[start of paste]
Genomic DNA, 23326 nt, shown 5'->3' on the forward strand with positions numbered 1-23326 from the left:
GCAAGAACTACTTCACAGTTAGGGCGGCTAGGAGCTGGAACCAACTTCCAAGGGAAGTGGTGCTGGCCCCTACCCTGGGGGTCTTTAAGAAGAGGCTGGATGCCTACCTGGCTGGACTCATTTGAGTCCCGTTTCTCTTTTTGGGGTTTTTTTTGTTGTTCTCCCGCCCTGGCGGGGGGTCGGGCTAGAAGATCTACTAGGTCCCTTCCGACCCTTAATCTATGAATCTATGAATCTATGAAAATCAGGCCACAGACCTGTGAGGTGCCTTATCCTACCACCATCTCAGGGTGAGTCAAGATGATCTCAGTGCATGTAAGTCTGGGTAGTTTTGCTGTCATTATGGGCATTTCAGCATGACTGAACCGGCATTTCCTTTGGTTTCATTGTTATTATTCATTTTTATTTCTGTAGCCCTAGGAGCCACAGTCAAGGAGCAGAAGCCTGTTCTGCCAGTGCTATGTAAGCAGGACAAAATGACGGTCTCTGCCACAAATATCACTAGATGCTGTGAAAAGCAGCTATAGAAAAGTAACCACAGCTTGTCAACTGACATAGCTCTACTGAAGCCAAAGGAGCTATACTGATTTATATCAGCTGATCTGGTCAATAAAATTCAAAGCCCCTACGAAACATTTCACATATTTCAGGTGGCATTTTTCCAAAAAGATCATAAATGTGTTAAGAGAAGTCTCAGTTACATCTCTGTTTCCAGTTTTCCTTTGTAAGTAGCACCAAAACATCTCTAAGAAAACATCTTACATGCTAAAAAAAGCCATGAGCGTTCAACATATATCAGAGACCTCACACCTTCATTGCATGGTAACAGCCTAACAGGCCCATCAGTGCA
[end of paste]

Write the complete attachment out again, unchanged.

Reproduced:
Genomic DNA, 23326 nt, shown 5'->3' on the forward strand with positions numbered 1-23326 from the left:
GCAAGAACTACTTCACAGTTAGGGCGGCTAGGAGCTGGAACCAACTTCCAAGGGAAGTGGTGCTGGCCCCTACCCTGGGGGTCTTTAAGAAGAGGCTGGATGCCTACCTGGCTGGACTCATTTGAGTCCCGTTTCTCTTTTTGGGGTTTTTTTTGTTGTTCTCCCGCCCTGGCGGGGGGTCGGGCTAGAAGATCTACTAGGTCCCTTCCGACCCTTAATCTATGAATCTATGAATCTATGAAAATCAGGCCACAGACCTGTGAGGTGCCTTATCCTACCACCATCTCAGGGTGAGTCAAGATGATCTCAGTGCATGTAAGTCTGGGTAGTTTTGCTGTCATTATGGGCATTTCAGCATGACTGAACCGGCATTTCCTTTGGTTTCATTGTTATTATTCATTTTTATTTCTGTAGCCCTAGGAGCCACAGTCAAGGAGCAGAAGCCTGTTCTGCCAGTGCTATGTAAGCAGGACAAAATGACGGTCTCTGCCACAAATATCACTAGATGCTGTGAAAAGCAGCTATAGAAAAGTAACCACAGCTTGTCAACTGACATAGCTCTACTGAAGCCAAAGGAGCTATACTGATTTATATCAGCTGATCTGGTCAATAAAATTCAAAGCCCCTACGAAACATTTCACATATTTCAGGTGGCATTTTTCCAAAAAGATCATAAATGTGTTAAGAGAAGTCTCAGTTACATCTCTGTTTCCAGTTTTCCTTTGTAAGTAGCACCAAAACATCTCTAAGAAAACATCTTACATGCTAAAAAAAGCCATGAGCGTTCAACATATATCAGAGACCTCACACCTTCATTGCATGGTAACAGCCTAACAGGCCCATCAGTGCA